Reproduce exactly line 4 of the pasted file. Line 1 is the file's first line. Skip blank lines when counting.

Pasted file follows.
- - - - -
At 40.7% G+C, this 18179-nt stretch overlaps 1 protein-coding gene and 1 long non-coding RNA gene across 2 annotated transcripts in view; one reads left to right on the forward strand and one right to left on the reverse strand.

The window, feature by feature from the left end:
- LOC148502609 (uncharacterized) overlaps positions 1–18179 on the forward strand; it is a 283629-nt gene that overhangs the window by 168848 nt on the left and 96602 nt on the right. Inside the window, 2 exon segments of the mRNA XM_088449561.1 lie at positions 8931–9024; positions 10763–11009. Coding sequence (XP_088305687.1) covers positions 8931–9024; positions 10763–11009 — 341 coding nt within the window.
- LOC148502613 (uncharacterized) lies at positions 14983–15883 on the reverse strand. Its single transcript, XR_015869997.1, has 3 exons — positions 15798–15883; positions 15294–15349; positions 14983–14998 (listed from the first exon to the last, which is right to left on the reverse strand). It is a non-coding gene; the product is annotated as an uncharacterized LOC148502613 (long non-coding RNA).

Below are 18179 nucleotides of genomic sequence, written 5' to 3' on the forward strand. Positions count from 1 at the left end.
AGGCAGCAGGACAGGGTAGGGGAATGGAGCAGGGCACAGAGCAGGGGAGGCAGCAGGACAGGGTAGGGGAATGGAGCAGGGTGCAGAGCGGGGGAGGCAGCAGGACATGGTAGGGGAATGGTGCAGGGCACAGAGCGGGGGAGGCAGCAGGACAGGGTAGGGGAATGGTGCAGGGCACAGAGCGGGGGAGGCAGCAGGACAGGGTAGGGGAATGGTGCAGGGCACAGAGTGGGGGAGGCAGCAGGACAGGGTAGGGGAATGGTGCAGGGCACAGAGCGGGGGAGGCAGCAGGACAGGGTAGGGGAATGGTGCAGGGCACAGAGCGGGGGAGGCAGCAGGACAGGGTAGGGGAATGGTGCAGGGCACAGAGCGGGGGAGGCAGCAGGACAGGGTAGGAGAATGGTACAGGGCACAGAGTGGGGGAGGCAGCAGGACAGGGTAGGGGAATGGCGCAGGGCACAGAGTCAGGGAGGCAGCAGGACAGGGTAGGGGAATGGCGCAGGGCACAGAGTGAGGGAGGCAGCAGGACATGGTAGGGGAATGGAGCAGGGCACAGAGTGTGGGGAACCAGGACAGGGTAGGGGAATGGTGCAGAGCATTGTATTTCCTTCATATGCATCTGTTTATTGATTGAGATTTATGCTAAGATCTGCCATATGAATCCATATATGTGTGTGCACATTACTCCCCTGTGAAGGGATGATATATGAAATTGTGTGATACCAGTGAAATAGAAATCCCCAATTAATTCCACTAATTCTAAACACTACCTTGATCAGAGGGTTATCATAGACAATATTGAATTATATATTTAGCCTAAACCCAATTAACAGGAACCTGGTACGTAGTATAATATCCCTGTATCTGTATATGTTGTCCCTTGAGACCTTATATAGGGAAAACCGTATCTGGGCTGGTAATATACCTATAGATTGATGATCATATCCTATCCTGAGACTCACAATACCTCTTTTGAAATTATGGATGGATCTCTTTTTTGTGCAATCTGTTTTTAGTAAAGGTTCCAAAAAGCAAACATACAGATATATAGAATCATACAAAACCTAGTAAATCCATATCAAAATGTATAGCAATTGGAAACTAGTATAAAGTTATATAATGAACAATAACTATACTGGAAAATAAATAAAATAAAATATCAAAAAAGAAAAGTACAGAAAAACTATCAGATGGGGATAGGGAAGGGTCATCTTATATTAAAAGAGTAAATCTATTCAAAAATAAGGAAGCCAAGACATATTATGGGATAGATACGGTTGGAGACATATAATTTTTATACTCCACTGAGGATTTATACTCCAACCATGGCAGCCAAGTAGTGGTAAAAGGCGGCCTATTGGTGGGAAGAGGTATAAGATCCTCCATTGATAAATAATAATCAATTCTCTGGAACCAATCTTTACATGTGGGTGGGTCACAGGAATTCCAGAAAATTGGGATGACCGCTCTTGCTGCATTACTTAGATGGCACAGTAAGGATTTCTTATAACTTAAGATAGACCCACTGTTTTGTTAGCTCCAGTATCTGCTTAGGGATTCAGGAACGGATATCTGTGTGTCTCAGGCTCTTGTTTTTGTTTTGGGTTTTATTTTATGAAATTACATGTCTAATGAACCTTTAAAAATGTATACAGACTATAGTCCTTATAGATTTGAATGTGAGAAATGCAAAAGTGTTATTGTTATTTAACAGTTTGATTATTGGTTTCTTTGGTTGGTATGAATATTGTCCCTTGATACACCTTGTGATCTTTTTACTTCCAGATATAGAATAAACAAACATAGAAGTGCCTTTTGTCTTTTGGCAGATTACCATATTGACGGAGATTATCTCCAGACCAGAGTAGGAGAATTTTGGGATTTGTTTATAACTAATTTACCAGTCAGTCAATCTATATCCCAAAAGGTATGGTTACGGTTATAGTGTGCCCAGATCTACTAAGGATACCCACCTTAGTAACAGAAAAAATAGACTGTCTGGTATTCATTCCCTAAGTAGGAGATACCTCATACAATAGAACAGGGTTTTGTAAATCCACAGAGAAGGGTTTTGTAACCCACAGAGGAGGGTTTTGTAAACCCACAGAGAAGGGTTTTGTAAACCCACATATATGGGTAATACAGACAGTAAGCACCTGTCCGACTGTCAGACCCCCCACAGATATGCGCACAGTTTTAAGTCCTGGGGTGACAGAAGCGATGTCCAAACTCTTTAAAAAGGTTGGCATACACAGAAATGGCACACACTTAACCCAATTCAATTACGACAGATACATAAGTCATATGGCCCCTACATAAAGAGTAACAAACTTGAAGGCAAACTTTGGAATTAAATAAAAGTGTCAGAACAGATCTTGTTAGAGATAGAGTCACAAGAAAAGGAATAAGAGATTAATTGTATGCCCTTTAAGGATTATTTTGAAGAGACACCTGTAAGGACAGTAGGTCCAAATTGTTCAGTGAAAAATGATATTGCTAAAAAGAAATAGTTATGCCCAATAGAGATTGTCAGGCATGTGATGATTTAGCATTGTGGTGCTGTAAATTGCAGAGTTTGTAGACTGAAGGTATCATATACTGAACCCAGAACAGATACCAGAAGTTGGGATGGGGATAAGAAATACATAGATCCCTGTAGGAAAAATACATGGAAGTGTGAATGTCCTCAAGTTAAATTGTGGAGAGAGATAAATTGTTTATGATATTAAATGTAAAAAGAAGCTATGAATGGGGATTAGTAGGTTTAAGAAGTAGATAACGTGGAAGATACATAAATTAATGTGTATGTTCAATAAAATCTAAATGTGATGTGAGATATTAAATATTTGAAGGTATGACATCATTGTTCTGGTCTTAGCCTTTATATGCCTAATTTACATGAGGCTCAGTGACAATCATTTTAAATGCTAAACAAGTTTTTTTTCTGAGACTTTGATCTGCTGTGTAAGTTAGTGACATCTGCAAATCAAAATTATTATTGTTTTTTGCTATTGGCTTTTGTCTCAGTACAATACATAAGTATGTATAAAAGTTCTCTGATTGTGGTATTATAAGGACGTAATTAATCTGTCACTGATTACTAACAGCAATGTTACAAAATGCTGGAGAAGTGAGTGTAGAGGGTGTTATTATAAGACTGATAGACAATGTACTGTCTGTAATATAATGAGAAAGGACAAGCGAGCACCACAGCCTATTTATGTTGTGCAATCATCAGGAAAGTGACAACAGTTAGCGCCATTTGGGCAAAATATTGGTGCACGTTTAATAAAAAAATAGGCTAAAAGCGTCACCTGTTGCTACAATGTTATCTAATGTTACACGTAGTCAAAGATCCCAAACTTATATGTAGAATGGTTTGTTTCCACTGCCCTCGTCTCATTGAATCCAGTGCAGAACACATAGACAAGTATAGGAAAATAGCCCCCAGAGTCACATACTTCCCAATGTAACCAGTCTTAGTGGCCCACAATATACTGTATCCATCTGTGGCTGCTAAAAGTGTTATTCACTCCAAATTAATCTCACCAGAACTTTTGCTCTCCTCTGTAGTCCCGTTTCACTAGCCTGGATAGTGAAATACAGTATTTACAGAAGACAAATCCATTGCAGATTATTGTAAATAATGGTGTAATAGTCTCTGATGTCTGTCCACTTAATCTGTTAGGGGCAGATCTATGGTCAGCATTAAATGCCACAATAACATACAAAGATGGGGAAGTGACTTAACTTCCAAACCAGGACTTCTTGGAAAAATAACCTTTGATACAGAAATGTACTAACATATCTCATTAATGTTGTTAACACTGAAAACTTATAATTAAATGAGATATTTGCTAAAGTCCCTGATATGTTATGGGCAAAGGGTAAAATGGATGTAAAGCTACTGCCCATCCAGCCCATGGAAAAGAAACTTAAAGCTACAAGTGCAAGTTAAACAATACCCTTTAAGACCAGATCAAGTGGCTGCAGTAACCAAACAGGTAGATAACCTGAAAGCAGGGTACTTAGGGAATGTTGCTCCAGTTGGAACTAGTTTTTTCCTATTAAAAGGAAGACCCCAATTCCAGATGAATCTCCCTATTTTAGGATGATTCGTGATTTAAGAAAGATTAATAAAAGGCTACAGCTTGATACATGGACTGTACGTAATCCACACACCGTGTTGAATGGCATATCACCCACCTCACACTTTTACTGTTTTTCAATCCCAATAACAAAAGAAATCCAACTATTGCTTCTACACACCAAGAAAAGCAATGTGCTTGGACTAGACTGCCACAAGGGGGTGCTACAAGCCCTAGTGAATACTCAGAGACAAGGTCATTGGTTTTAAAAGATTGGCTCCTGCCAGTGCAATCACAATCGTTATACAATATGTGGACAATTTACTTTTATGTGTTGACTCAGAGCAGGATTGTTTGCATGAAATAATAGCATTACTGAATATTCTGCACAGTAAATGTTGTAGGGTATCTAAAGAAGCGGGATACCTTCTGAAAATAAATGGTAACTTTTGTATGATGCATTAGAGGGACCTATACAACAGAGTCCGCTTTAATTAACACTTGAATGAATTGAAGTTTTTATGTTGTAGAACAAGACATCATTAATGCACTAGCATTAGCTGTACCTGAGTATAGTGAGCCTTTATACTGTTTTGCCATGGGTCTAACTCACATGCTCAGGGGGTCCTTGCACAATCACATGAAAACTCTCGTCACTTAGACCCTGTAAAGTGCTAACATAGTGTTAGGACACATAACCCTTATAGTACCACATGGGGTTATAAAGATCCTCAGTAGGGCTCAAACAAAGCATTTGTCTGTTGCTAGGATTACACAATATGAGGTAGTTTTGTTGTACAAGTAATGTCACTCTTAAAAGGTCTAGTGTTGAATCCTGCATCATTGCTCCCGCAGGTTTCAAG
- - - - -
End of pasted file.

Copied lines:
- LOC148502613 (uncharacterized) lies at positions 14983–15883 on the reverse strand. Its single transcript, XR_015869997.1, has 3 exons — positions 15798–15883; positions 15294–15349; positions 14983–14998 (listed from the first exon to the last, which is right to left on the reverse strand). It is a non-coding gene; the product is annotated as an uncharacterized LOC148502613 (long non-coding RNA).